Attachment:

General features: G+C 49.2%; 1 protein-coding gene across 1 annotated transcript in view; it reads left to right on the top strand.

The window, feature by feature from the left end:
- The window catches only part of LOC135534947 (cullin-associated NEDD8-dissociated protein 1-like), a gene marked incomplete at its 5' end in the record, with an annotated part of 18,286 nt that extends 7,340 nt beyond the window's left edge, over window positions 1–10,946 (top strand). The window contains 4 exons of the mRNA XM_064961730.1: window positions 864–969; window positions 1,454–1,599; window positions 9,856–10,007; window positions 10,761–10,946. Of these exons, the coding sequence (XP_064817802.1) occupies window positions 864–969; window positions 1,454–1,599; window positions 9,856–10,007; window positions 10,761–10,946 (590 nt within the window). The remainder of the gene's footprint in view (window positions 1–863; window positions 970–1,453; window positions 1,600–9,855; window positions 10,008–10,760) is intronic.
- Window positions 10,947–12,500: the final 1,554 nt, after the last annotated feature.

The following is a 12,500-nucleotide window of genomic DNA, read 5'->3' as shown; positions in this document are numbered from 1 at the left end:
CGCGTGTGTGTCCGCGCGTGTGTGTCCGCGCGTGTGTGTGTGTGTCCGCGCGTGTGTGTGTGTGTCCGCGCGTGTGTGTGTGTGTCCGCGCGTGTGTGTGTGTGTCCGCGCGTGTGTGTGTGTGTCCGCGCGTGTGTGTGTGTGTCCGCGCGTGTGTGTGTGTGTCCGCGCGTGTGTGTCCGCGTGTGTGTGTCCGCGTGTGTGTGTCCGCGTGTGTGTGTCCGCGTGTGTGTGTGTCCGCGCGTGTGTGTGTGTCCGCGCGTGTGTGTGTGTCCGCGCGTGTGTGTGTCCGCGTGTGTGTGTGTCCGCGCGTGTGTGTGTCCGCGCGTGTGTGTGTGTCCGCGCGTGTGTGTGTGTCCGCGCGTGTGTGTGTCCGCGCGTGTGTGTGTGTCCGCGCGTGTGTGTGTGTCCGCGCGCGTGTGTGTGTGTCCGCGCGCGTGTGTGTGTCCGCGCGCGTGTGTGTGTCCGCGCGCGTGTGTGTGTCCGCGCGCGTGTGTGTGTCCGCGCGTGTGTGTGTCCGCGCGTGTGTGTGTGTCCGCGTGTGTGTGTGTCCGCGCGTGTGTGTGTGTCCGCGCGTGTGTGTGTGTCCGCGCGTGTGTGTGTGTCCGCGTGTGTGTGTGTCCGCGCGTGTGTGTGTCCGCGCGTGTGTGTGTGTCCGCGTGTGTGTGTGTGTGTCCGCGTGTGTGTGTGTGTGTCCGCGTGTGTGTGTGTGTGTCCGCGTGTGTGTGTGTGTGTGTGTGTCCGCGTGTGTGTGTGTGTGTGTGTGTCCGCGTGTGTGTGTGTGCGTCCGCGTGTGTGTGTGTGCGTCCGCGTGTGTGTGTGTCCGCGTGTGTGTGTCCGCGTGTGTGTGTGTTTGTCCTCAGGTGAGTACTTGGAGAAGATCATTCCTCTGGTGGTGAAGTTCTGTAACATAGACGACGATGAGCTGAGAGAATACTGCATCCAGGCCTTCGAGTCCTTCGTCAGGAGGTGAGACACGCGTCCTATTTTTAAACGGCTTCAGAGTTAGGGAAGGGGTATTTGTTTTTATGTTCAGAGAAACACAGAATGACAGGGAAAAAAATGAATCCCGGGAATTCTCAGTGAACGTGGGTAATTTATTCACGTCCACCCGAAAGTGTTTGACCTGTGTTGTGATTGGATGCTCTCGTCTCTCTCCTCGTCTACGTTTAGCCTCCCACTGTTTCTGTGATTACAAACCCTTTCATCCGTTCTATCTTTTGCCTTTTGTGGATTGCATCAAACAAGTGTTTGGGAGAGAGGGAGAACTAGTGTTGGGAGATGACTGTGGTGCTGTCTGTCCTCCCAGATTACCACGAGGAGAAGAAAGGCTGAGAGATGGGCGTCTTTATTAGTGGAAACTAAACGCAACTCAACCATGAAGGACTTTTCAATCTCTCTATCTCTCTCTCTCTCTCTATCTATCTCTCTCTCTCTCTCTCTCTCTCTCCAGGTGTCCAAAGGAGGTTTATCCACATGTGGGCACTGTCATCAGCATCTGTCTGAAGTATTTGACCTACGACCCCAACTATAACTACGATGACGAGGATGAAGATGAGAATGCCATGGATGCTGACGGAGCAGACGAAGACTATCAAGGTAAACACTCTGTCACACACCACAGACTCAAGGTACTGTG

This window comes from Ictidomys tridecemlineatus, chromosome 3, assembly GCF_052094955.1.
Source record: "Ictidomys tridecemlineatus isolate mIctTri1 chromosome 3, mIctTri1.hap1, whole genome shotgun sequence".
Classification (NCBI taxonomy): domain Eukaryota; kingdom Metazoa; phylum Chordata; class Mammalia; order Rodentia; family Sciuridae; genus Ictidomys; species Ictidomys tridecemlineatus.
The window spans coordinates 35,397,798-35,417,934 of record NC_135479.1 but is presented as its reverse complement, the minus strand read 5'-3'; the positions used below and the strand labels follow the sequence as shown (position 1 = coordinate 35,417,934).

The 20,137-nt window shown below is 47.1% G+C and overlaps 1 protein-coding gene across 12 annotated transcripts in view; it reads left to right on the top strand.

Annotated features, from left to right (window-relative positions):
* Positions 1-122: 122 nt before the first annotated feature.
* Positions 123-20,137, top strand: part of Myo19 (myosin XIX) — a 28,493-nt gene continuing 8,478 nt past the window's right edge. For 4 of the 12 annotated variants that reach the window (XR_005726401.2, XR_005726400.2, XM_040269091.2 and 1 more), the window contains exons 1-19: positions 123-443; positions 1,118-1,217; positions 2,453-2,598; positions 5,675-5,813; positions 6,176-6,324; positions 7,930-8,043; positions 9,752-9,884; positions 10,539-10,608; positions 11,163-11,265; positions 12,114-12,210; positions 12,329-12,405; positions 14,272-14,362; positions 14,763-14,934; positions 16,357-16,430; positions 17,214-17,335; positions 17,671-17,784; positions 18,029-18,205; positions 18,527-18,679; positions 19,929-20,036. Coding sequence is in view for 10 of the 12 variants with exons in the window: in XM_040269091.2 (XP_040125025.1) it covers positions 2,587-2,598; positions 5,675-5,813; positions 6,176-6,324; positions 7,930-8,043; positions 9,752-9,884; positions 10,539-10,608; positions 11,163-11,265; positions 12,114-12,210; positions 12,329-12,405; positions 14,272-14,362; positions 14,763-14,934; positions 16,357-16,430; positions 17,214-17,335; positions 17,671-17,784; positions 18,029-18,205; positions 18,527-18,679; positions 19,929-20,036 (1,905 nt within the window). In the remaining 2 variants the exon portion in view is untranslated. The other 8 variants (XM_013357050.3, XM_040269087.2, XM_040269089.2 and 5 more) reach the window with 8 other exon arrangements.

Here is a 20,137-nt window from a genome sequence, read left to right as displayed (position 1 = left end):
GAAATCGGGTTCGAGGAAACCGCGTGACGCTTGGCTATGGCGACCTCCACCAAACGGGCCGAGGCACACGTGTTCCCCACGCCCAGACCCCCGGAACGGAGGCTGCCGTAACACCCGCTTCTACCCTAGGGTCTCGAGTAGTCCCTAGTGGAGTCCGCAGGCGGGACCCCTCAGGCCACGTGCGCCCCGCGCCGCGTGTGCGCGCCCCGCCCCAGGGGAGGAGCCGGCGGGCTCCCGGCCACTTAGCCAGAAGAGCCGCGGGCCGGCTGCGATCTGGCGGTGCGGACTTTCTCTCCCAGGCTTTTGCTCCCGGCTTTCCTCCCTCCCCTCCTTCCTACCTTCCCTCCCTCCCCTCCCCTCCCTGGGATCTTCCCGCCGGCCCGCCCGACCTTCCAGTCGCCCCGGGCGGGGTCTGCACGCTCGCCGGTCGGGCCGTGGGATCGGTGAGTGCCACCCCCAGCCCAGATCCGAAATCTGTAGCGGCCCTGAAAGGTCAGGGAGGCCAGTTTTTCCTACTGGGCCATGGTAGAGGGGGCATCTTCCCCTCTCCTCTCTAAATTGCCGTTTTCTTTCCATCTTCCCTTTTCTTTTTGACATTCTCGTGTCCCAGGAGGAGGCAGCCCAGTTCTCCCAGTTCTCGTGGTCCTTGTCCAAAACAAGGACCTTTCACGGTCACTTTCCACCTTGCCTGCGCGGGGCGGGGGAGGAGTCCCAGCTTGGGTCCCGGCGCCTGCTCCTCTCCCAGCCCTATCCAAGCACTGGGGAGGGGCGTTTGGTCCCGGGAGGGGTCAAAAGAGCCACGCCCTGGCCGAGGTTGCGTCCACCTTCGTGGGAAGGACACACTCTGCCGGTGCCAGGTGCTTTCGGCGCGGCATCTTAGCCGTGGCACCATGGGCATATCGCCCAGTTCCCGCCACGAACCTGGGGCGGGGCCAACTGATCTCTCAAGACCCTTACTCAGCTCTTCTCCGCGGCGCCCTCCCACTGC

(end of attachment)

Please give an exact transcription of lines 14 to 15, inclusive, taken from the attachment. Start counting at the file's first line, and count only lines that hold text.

* Positions 123-20,137, top strand: part of Myo19 (myosin XIX) — a 28,493-nt gene continuing 8,478 nt past the window's right edge. For 4 of the 12 annotated variants that reach the window (XR_005726401.2, XR_005726400.2, XM_040269091.2 and 1 more), the window contains exons 1-19: positions 123-443; positions 1,118-1,217; positions 2,453-2,598; positions 5,675-5,813; positions 6,176-6,324; positions 7,930-8,043; positions 9,752-9,884; positions 10,539-10,608; positions 11,163-11,265; positions 12,114-12,210; positions 12,329-12,405; positions 14,272-14,362; positions 14,763-14,934; positions 16,357-16,430; positions 17,214-17,335; positions 17,671-17,784; positions 18,029-18,205; positions 18,527-18,679; positions 19,929-20,036. Coding sequence is in view for 10 of the 12 variants with exons in the window: in XM_040269091.2 (XP_040125025.1) it covers positions 2,587-2,598; positions 5,675-5,813; positions 6,176-6,324; positions 7,930-8,043; positions 9,752-9,884; positions 10,539-10,608; positions 11,163-11,265; positions 12,114-12,210; positions 12,329-12,405; positions 14,272-14,362; positions 14,763-14,934; positions 16,357-16,430; positions 17,214-17,335; positions 17,671-17,784; positions 18,029-18,205; positions 18,527-18,679; positions 19,929-20,036 (1,905 nt within the window). In the remaining 2 variants the exon portion in view is untranslated. The other 8 variants (XM_013357050.3, XM_040269087.2, XM_040269089.2 and 5 more) reach the window with 8 other exon arrangements.

Here is a 20,137-nt window from a genome sequence, read left to right as displayed (position 1 = left end):